Restoring Australia's DidgeridooS

The beloved aboriginal didgeridoo of Australia attracts new generations in modern materials.
27 July, 2017
It's hard to mistake the haunting, pulsing sound of the didgeridoo, a musical instrument known to the indigenous peoples of Australia.
The long, hollow wood pipes – they're technically aerophones, in the musical family of wind instruments – have been a cultural symbol of aboriginal tribes for at least centuries. Rock paintings at Kakadu National Park, in the country's coastal north, tell the story of a didgeridoo that's been in use for hundreds if not thousands of years, though science isn't yet sure.

The most authentic of the instruments is widely considered to be those made by the Yolngu people, known as the yadiki, although "authentic" may be a misnomer. Different aboriginal tribes have a range of names and styles for their instruments; none of them really think of it as a didgeridoo. In the most natural craftsmanship, termites hollow out the incident of a wood trunk or tube, usually eucalyptus, until it is ready for etching, finishing and painting with natural dyes. Newly restored instruments at the South Australian Museum are some 140 years old, and were displayed through July 16 in a breathtaking exhibit on the cultural significance that was co-curated with Djalu Gurruwiwi, the world's leading expert.
Even though the instrument has become more popular the world over, few people still really know how one works and what it's for in aboriginal ritual and custom – a task that the museum took on as a near-sacred undertaking, and turned into a living experience told by Gurruwiwi and the Yolngu themselves. Nor does renewed interest in the didgeridoo mean traditional instruments are available to everyone.

Fortunately, there are iterations and adaptations of the didgeridoo made using modern materials, and aluminium is high on the list. So are carbons and polyresins, along with fiberglass. Some are even sold for medical reasons, after a 2006 study found that sleep apnea patients showed a statistically significant improvement in their breathing and snoring when they began training on the didgeridoo. That's because playing one requires respiratory discipline and exercise that strengthens the user's control over muscles. Similar results were found in an Australian study of asthma patients drawn from the aboriginal tribes.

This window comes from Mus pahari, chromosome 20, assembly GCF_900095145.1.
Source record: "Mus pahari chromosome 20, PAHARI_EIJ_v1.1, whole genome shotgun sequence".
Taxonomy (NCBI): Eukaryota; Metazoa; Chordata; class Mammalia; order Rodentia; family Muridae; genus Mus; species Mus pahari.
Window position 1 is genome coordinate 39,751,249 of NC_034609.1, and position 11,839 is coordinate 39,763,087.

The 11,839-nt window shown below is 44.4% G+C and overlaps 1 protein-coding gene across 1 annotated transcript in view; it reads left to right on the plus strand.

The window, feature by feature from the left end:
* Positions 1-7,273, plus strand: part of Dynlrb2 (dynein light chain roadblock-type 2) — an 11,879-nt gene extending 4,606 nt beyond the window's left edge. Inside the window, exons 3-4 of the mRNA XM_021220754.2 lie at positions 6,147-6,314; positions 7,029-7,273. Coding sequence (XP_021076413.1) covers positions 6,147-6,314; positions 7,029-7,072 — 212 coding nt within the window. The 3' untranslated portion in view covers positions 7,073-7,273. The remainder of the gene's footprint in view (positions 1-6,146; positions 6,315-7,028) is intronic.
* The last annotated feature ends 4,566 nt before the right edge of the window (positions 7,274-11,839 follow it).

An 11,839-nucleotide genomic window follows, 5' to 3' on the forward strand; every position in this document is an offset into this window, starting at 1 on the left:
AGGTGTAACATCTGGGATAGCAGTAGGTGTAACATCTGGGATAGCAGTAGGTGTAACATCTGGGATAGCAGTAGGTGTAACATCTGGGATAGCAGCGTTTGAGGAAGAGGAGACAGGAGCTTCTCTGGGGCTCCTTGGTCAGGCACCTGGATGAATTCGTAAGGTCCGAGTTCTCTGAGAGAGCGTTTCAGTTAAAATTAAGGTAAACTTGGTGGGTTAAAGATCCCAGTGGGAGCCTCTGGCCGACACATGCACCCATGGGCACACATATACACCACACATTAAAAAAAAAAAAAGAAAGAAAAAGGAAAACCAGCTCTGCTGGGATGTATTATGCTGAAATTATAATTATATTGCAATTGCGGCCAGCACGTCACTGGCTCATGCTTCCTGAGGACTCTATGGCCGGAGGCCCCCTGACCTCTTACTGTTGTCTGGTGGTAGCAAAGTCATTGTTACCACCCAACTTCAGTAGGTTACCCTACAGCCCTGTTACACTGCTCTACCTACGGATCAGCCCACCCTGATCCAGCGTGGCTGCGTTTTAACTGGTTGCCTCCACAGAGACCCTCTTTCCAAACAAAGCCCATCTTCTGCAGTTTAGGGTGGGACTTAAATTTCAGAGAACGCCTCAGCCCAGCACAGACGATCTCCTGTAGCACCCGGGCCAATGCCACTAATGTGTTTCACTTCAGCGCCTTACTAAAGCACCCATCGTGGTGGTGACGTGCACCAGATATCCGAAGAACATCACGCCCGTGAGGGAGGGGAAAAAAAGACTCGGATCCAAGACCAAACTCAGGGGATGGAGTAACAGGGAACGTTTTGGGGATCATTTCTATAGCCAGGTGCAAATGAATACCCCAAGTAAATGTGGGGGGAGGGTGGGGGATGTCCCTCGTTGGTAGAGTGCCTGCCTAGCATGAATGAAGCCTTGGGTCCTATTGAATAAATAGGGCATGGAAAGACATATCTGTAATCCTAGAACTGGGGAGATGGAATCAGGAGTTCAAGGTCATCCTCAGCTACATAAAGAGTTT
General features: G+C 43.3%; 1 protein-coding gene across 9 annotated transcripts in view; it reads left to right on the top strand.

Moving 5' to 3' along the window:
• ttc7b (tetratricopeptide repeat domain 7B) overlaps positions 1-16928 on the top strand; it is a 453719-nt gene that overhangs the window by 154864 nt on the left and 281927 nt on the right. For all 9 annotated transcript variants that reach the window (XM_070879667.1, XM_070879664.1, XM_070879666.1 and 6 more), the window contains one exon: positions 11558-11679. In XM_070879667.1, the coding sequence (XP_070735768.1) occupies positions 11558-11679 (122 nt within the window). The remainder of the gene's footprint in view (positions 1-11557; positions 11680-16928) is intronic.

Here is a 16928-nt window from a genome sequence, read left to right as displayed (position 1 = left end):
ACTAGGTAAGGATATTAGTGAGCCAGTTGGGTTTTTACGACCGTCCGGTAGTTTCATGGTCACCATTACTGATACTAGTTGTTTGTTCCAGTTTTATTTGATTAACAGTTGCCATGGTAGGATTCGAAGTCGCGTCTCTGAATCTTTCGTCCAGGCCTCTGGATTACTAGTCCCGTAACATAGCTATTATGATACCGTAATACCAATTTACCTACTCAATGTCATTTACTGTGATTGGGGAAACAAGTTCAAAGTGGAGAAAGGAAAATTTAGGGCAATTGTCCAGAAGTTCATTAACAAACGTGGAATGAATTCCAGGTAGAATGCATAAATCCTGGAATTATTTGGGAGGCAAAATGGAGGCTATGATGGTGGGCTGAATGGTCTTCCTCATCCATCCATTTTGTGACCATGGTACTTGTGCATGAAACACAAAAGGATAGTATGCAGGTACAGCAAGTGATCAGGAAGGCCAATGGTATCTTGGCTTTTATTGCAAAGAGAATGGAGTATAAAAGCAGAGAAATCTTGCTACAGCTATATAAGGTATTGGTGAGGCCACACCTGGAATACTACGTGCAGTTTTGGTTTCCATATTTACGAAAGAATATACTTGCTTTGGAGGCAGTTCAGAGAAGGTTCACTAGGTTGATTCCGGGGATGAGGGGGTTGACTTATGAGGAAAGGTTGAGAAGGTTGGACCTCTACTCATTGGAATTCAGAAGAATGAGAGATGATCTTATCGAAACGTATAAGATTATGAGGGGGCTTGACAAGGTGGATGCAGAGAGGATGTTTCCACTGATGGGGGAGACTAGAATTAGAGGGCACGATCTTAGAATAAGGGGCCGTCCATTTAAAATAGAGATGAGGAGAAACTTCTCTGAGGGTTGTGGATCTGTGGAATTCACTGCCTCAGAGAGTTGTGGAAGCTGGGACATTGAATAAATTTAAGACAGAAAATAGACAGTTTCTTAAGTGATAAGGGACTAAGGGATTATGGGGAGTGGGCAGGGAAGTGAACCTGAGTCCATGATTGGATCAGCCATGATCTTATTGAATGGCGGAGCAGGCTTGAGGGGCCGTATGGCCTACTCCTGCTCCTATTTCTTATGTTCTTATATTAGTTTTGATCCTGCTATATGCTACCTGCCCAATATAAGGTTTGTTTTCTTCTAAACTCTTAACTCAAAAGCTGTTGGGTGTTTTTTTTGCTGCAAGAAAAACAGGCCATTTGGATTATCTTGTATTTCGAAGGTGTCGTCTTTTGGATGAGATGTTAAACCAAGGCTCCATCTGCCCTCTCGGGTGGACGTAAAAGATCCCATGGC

Some modern didgeridoos combine materials, and that's especially helpful for musicians who travel. The Agave Travel Didge was first made for Nik Conti of Tribali, a world music band that's played in Australia and across Europe for a decade. The agave travel version weighs less than 3 kilograms and is less than 100 centimeters long when the two pieces are disconnected – a feature that doesn't affect the sound.

The similar Agave Slide fits an aluminium tube inside the natural agave wood, in custom-made models that preserve the traditional didgeridoo sound while adding the ability to precision-tune the instrument. That's important when a player isn't acting alone, but trying to play in harmony with other musicians.
In the United States, craftsman Bill Hanes makes aluminium and fiberglass didgeridoos, in a diverse range of synthetic products. They all achieve the same tonal-dronal sound, one that Australian acoustic and physics expert John Smith of University of New South Wales describes as similar to the process of playing a trombone. The difference is that the didgeridoo also allows for the player's vocal intonation, so the music is actually a combination of the instrument's tone and an amplification of the player – making the possibilities endless in the future for one of the world's most cherished instruments from the past.
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